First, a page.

Britain’s NHS was once idolized. Now its worst ever crisis is fueling a boom in private health care


Tens of thousands of nurses and around 12,000 ambulance workers went on strike on Monday over pay and working conditions in the biggest walkout in the 75-year history of Britain’s National Health Service (NHS).

The escalating industrial action comes after years of falling wages, stretched budgets and staff shortages that have left the NHS in a state of crisis, with waiting times for treatment at record highs. At the same time, an aging population needs its services more than ever.

This unfortunate mix is ​​fueling an ever-wider demand for private healthcare from the UK population – a radical change for a nation with one of the world’s most famous figures. Universal health system.

“Our providers are telling us that people are going private, many for the first time, and the main factor driving that is a challenge in accessing NHS care,” said David Furness, Independent Healthcare Providers Network. Policy Director of , an industry body. Private health care companies.

At the end of November, a record 7.2 million patients in England were waiting for non-urgent medical treatment on the NHS, known as “elective” care. This includes diagnostic tests and scans, procedures such as hip and knee replacements, but also cardiac surgery, cancer treatment and neurosurgery.

According to figures from NHS England, more than half of those on the list were waiting 18 weeks and almost 400,000 patients were waiting more than a year.

To avoid being on a waiting list, more and more people are paying for their own medical care or taking out health insurance.

According to the Private Healthcare Information Network, in the second quarter of 2022, the number of patients paying directly for private hospital care increased by 34% to 67,000 compared to the same period in 2019, the highest in the UK. Collects data about the private health care of

The figures show a 184 per cent increase in the number of people paying privately for hip replacements, a 153 per cent increase in self-pay for knee replacements and a 42 per cent increase in private cataract surgery. The percentage increased.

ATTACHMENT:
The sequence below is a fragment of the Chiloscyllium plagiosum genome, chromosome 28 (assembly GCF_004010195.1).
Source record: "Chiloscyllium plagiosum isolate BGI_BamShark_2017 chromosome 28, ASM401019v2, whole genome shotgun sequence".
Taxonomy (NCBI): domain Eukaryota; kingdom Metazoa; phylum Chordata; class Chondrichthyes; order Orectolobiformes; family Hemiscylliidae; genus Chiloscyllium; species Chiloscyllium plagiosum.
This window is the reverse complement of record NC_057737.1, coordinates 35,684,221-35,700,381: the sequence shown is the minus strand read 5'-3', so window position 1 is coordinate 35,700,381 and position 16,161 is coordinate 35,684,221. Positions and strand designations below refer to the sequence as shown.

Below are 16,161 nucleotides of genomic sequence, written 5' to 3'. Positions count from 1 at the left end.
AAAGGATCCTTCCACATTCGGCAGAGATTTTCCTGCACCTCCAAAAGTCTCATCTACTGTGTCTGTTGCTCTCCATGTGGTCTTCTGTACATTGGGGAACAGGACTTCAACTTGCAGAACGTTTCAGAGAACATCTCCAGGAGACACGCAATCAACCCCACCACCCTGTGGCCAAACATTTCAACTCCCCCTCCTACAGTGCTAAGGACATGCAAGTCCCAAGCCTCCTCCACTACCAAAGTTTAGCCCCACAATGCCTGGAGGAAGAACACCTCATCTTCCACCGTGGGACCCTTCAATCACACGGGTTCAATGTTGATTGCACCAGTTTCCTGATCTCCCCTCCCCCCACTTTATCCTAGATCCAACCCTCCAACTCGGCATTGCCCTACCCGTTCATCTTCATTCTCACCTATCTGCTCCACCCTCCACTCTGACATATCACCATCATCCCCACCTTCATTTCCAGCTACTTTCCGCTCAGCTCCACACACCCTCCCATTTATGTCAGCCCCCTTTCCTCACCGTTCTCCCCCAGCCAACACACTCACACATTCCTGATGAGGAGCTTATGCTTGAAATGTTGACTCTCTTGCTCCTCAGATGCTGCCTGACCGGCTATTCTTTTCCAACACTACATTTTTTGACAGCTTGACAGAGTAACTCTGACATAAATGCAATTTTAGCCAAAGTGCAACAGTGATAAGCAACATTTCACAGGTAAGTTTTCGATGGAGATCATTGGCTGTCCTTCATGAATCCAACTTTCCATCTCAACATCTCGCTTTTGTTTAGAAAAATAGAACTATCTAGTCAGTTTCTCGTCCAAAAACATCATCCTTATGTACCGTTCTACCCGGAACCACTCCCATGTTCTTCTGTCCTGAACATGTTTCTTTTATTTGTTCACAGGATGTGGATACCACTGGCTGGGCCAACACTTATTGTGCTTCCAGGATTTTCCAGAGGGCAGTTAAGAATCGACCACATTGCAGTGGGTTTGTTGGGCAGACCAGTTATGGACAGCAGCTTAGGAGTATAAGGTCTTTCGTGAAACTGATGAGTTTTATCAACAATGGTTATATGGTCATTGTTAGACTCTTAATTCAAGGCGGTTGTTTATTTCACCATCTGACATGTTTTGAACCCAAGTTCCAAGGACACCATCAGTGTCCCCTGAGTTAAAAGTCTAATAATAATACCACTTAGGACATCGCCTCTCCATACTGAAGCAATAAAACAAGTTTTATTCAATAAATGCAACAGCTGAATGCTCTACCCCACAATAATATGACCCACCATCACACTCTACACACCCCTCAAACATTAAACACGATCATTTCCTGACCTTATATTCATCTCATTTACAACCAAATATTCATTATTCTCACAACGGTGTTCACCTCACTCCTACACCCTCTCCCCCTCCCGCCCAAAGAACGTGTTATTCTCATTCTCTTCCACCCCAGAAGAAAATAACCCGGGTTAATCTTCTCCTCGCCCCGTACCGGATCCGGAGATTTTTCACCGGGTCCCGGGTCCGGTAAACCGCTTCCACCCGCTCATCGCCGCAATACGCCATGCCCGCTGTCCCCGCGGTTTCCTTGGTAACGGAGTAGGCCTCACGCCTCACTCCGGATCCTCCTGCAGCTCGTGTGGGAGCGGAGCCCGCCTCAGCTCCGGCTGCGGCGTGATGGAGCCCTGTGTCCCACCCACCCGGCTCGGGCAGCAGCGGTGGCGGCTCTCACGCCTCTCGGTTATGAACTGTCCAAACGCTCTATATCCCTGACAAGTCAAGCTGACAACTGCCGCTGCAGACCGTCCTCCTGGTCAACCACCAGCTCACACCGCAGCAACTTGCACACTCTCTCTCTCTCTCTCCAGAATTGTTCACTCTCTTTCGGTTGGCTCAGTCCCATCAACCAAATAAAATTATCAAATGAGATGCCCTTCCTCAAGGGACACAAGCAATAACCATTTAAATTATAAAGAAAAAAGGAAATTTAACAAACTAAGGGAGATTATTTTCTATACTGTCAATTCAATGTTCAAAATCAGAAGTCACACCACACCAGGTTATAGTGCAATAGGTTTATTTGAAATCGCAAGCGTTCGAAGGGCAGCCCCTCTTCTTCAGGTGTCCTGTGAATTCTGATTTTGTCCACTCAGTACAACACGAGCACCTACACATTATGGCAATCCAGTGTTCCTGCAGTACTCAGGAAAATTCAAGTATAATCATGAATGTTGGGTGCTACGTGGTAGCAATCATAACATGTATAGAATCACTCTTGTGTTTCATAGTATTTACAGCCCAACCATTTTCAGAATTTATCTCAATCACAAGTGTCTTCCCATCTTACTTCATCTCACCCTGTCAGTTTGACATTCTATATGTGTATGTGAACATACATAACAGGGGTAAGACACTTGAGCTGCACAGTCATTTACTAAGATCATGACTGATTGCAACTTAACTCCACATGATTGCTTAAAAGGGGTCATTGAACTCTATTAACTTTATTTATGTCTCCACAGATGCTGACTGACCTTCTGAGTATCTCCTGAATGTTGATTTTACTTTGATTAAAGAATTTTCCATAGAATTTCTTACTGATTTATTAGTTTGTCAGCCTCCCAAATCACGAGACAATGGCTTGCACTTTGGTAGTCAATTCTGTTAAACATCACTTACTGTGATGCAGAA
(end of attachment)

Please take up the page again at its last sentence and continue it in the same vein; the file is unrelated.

To keep up with the growing demand for their services, private healthcare providers are expanding rapidly.

US group Cleveland Clinic plans to open its third UK facility in London later this year, joining the 184-bed hospital and six-storey clinic that opened in the capital in 2021 and 2022 respectively.

HCA Healthcare (HCA), another US group with more than 30 facilities in London and Manchester, will open a £100 million ($120 million) private hospital in Birmingham. – Britain’s second largest city – later this year.

London Bridge Hospital, one of the UK's largest private hospitals managed by HCA Healthcare.

And Spire Healthcare, one of the UK’s largest private hospital groups, is adding new clinics, theaters and beds across the country as it races to keep up with demand.

CEO Justin Ash It is estimated that the private healthcare market in the UK has doubled since before the pandemic to 15 million people.

“Our single biggest challenge is how to treat the volume of patients coming our way,” he said.

The group plans to open two new clinics in 2023, which are faster than hospitals and designed for procedures that don’t require an overnight stay – for example, ophthalmology, In Pathology and Dermatology.

Spire is also pushing into primary care services, citing demand for face-to-face appointments with general practitioners. In December, it acquired The Doctors Clinic Group, a network of 22 private GP clinics with a strong presence in central London.

Ash said the appetite for private health care Covers a much wider range of ages and incomes than in the past.